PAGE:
Just three months after announcing plans to exit the PPM business, US Oncology may be reversing course again.
Resistance from physicians and Wall Street to the Houston-based company's attempt to purchase the nonmedical assets of its affiliated practices apparently has led US Oncology to slow its push to become a pharmaceuticals and facilities management company.
And heavy insider buying is fueling speculation that US Oncology soon may go private.
Healthcare venture capital firm Welsh, Carson, Anderson & Stowe, which counts among its partners US Oncology board member Russell Carson, stated in an Oct. 12 filing with the Securities and Exchange Commission that it "may explore from time to time a possible acquisition or restructuring of" US Oncology.
Neither Carson nor his partners would comment further, but regulatory documents show that the investment firm had purchased 10.4 million shares of US Oncology stock, or nearly 11% of the company, through Nov. 19.
Welsh, Carson began its buying spree in early October, shortly after US Oncology announced it would quit the practice management business in favor of what it calls a "service-line model." US Oncology stock tumbled 45% on the news.
The stock since has rebounded to above its Sept. 28 closing price of $7.45, in part because US Oncology assured its practices that it would not force them to sell. Instead, US Oncology only will require action by the 40% or so of its practices that still pay their physicians based on net revenue, according to spokesperson Alvis Swinney.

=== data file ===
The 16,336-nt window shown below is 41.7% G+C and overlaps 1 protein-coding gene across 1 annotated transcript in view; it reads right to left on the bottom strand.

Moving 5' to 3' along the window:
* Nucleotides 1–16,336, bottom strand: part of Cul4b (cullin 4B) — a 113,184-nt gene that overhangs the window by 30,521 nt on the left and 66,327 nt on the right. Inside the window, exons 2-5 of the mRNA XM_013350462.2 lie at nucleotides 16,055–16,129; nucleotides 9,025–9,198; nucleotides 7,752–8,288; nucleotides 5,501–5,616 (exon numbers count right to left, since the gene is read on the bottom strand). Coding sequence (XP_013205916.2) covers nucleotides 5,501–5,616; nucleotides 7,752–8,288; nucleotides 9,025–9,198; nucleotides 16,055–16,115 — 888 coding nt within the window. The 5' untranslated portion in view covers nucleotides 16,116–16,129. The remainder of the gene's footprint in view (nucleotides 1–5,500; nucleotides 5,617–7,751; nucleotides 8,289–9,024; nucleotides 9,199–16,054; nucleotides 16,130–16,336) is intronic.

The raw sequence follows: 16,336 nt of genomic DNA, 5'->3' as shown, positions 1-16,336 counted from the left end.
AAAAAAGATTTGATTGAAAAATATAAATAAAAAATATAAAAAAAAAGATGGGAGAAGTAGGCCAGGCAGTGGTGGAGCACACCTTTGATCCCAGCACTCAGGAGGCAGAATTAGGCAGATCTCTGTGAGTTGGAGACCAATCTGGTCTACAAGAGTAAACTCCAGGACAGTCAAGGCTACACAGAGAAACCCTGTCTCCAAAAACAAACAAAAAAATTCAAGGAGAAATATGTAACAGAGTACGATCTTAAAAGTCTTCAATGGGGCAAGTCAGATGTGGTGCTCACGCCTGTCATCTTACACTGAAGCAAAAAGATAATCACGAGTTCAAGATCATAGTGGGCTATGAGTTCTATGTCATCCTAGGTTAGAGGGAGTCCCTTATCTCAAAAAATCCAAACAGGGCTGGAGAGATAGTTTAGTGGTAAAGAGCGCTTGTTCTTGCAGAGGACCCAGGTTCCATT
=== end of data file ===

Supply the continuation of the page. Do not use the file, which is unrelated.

For the past year or so, US Oncology has been converting its practices to a compensation formula based on pretax earnings. "The real target is the revenue practices," Swinney says of US Oncology's decision to promote the service-line model.
Some familiar with the situation say that US Oncology has confused its physicians by not clearly explaining its intentions.
"A lot of groups are standing pat, waiting for further guidance from US Oncology," according to Steve Messinger of Alexandria, Va., healthcare consulting firm MedTactics.
John Hennessy, executive director of Kansas City (Mo.) Oncology and Hematology Group, a US Oncology affiliate, says the initial information received from the company was rather vague. But in recent weeks, "What we've seen is more clarity," he says.
"We're still evaluating the opportunity to go to the service-line model," Hennessy says. "Both seem like viable options."
Steven Westgate, M.D., is a radiation oncologist at the University of Missouri at Columbia. US Oncology manages the school's 12 cancer physicians, who are compensated on the old revenue model.
Right now, though, Westgate says he sees no clear advantage in switching to either the net earnings model or the new service-line model.
"It's a zero-sum game," he says.